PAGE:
The last time Hayden Buckley played well in Hawaii, his life changed. Now, after day 2 of the Sony Open, he is on the brink of déjà vu.
Despite a “miserable start” to the Day 2 round at Waialae, the 26-year-old, looking for his first PGA Tour victory, shot a 64 and sits T-2, one shot outside of 10. under Taylor Montgomery’s lead.
The atmosphere was similar to the Mississippi native’s peak college experience. During his junior year at the University of Missouri, Buckley led off the final hole for an 11-under 61 second round at Makai Golf Club at the Warrior Princeville Makai Invitational, which he would later win. Buckley claimed four degrees at the university.
Prior to that round, Buckley had hardly any Tour aspirations. He was a high school baseball player, but upon entering college, his school gave him an ultimatum.
Full field scores from the Sony Open in Hawaii
“They made me choose between the two,” Buckley said Friday after his round in Waialae. “(Golf and baseball) are both in the spring, so they decided: you make the decision, and I didn’t think I was going to make it in baseball as young as I was, and I think I made a good decision.” .”
However, he was lightly recruited to play golf in college, so when he went to Missouri, Buckley joined the golf team.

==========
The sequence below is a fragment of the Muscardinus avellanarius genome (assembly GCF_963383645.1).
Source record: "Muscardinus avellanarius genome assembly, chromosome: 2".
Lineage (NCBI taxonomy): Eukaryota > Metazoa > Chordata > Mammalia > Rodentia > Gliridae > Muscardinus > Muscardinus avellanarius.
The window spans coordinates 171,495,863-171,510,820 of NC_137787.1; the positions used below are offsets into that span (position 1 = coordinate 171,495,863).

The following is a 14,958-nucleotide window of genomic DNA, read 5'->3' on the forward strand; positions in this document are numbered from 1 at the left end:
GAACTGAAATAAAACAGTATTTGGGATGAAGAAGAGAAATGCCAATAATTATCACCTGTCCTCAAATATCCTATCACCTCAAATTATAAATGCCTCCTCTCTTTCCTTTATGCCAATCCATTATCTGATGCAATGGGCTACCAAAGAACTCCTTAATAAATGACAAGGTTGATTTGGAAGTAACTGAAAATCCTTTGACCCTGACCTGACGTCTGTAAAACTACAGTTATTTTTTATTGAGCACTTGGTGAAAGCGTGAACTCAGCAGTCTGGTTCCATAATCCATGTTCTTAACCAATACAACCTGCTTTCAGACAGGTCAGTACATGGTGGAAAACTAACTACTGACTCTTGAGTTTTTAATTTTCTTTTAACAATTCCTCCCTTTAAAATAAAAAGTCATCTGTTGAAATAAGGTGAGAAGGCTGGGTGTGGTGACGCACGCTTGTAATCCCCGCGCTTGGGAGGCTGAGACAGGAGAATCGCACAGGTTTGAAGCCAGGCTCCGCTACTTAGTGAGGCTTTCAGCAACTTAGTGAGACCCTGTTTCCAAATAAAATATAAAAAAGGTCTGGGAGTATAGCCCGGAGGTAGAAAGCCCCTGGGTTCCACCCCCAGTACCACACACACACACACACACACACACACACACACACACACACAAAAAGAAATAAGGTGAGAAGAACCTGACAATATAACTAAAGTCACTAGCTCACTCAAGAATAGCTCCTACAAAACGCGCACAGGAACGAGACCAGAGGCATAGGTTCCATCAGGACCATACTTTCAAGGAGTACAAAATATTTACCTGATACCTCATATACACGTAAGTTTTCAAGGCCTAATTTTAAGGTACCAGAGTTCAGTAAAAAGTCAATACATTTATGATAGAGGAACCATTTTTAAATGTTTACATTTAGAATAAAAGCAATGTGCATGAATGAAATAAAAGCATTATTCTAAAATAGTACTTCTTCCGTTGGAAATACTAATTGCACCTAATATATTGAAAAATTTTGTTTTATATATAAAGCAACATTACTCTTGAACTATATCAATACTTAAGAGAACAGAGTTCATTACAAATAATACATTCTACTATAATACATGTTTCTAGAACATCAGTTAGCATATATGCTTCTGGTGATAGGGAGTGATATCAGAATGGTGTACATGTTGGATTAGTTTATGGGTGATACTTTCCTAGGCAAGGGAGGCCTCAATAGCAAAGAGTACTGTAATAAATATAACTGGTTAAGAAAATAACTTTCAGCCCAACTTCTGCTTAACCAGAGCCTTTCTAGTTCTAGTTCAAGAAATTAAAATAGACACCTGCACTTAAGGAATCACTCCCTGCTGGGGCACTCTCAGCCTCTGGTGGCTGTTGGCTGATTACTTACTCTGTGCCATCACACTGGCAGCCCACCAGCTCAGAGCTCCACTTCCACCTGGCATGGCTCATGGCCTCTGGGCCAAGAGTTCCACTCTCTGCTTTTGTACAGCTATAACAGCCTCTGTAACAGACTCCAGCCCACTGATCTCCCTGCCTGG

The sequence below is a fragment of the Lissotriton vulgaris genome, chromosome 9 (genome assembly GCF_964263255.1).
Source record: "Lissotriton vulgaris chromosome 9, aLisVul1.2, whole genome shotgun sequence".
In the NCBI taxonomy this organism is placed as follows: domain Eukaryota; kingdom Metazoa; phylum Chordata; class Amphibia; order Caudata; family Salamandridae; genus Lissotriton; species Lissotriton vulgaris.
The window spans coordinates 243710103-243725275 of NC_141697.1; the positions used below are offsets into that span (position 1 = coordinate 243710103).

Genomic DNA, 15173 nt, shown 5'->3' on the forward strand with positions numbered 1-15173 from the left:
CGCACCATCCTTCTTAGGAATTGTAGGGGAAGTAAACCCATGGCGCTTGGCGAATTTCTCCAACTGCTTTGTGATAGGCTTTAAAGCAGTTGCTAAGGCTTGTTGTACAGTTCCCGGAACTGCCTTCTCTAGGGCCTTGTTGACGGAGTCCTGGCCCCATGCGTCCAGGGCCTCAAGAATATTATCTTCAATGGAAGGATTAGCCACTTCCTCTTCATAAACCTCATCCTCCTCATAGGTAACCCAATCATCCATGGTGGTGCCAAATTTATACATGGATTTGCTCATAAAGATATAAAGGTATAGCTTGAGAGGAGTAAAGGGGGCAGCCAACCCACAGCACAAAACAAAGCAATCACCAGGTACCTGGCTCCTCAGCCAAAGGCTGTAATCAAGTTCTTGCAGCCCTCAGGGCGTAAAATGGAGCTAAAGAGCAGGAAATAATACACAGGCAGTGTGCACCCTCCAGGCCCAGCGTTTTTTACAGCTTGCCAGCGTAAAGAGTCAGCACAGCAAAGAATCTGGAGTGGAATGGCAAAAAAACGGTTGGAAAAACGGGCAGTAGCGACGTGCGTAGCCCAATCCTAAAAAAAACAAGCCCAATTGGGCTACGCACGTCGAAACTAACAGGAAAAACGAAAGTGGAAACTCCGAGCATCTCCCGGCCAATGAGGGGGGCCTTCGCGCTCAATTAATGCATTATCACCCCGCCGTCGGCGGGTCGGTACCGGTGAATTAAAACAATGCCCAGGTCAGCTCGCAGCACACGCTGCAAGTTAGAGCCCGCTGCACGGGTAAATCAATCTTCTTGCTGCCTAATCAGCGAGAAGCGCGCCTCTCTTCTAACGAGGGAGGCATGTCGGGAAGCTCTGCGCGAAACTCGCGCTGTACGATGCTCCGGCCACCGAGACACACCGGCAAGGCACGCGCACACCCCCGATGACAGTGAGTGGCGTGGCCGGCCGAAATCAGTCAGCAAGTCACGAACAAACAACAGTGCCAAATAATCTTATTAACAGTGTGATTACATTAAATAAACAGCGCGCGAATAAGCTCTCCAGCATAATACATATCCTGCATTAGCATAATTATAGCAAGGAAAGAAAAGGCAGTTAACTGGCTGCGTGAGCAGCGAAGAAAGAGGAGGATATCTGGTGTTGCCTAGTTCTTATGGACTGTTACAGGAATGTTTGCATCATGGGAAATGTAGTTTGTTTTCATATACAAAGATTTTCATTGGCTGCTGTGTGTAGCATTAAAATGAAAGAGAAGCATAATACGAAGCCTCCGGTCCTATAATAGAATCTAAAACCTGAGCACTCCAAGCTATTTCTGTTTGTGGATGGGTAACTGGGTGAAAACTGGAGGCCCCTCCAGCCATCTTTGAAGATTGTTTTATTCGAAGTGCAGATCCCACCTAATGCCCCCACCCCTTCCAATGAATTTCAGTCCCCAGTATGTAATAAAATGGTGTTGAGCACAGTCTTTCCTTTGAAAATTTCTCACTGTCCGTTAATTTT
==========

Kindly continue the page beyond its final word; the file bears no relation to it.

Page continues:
Still, her main goal was to get her degree in health sciences. Then his 61st in Makai changed everything.
“I was studying harder than practicing,” Buckley said Friday after his round in Waialae. “Actually, I was planning to have a good potential job and didn’t find out about it until about my junior year of college. That’s when things started to click a bit.”
“That last year, that 61 in Hawaii, was when it was validated that I could do it, but my junior year is probably when I really wanted to keep going.”
With his studies on the back burner, Buckley was named the 2018 Mizzou Male Athlete of the Year as a senior. Four years later, after winning on the Mackenzie and Korn Ferry tours, Buckley was a rookie on Tour, something he couldn’t have imagined half a decade earlier.
But one day in Hawaii changed his life, and maybe after another two rounds in the Aloha State, Buckley is a Tour winner: his life, again, changed forever.
“(That 61) was one of those days, I felt like today, where I felt like I had a look on every hole,” he said. “All the putts went in that day.”